As always, Susan has the inside scoop--though I'm sorry your friend had such a bad experience. I hope she's found a better, doable solution.

"I pray to God this day to make me an extraordinary Christian." --Whitefield http://strengthfortoday.wordpress.com

Susan R's picture

EditorModerator

Thanks Diane- my neighbor did finish the year and then the following year she used Switched on Schoolhouse, which is economical, self-directed, and parent friendly. And what was a blessing is that next year her parents' health began to fail, and her family was able to minister to her parents (they moved in to their house) while the boys still keeping up with their schooling.

I think it is the family bonding experience that many homeschoolers seek nowadays. There are many times that we are out together and I receive comments about how my kids interact with the people around them- what is sad is that they express the novelty of well-behaved children who can speak intelligently and carry on a conversation with adults. What is nice is that it gives me a chance to witness about the Lord, (even though it's a temptation to just tout the benefits of homeschooling Smile ) because it is obeying God's Word as parents that results in character and kindness in our kids. Wink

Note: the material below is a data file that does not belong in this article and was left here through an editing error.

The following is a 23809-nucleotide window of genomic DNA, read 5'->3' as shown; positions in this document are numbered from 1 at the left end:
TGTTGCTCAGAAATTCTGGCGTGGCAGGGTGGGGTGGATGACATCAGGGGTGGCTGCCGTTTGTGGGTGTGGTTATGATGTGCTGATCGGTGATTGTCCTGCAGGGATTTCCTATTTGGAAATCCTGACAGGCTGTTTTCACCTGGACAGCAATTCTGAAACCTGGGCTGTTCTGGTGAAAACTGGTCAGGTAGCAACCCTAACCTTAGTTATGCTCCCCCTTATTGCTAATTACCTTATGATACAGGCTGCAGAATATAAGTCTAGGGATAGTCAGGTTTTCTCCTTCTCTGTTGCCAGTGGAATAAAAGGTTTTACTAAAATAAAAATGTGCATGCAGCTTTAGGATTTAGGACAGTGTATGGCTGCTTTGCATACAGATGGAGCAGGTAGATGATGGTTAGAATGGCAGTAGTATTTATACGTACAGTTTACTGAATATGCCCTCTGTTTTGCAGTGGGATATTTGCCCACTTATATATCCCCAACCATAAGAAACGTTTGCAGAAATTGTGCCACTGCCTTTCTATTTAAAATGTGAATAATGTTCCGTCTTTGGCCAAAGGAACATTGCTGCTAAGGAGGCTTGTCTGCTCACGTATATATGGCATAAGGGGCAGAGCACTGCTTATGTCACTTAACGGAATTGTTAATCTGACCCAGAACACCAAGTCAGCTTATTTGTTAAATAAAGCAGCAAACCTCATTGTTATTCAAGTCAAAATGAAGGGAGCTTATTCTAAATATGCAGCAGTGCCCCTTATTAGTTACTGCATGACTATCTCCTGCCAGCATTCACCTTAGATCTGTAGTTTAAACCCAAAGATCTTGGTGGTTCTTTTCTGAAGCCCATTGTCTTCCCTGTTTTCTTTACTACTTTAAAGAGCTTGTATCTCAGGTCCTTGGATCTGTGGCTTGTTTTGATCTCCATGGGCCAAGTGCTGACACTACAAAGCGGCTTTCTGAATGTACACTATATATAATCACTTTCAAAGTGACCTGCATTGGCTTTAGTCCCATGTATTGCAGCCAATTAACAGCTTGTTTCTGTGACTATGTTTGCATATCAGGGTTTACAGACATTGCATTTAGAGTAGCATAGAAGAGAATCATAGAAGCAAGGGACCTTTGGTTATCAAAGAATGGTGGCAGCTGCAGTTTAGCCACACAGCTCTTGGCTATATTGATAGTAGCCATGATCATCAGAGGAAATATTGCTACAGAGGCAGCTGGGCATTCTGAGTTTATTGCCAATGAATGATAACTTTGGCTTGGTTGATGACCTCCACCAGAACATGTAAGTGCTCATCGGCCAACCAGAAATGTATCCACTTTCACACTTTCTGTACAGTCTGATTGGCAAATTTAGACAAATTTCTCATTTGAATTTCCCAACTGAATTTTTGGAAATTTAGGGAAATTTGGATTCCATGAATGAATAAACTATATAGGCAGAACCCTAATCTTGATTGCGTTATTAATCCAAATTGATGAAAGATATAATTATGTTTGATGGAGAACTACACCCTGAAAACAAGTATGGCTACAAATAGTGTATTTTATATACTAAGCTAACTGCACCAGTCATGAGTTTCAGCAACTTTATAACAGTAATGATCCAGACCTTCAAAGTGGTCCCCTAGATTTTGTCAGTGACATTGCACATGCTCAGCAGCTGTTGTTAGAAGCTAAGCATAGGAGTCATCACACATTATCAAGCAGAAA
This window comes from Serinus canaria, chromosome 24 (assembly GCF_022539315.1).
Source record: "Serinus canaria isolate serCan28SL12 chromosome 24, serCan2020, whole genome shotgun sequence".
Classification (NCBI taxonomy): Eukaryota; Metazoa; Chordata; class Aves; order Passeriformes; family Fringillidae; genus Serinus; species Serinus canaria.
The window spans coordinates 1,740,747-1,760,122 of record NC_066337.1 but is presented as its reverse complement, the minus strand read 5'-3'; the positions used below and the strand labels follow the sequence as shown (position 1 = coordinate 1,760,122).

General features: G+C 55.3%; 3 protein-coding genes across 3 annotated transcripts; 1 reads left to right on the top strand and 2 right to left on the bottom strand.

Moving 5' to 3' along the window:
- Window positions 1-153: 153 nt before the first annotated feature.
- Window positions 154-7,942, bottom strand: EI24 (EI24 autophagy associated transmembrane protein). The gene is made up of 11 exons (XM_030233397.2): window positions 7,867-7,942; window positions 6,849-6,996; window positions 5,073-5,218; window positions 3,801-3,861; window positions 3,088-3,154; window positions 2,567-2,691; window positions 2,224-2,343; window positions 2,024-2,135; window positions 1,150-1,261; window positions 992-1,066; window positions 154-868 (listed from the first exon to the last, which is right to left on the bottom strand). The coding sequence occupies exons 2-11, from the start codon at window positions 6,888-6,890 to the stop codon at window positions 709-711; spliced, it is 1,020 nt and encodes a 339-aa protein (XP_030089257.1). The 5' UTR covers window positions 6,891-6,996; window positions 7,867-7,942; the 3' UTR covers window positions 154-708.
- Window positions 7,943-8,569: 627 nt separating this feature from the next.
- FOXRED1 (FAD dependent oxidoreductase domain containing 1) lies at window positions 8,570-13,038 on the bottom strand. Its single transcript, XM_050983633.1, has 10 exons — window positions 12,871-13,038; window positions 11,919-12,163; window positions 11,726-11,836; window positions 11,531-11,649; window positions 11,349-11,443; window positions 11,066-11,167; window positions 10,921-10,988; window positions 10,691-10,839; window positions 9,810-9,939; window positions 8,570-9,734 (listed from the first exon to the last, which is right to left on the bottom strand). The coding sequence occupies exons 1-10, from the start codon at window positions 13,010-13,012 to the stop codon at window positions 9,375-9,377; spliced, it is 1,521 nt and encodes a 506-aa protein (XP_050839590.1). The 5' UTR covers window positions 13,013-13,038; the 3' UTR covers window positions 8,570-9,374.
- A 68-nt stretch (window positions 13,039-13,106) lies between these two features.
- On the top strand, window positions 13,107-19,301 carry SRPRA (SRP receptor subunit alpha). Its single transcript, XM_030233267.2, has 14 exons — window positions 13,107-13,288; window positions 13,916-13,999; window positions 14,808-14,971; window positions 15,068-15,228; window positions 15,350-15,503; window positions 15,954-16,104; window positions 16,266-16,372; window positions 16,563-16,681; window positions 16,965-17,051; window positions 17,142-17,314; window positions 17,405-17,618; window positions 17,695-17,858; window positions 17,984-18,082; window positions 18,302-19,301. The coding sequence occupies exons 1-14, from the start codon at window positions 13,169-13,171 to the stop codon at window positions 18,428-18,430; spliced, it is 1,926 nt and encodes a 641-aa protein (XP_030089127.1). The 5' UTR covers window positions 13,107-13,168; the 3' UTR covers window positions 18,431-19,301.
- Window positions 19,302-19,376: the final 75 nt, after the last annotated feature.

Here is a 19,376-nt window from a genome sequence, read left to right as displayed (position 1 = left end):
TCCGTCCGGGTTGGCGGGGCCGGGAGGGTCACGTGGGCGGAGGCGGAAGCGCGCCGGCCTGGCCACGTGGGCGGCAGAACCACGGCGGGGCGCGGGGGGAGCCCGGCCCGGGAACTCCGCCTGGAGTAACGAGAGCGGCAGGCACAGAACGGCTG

Becky Petersen's picture

Susan R wrote:
Diane Heeney wrote:
Susan R wrote:
. And if you follow the money trail, then you realize that cyberschool students are counted as public school students, and the schools receive federal funds based on the number of students enrolled, be they physically in the classroom or schooling-at-home. Nothing new under the sun.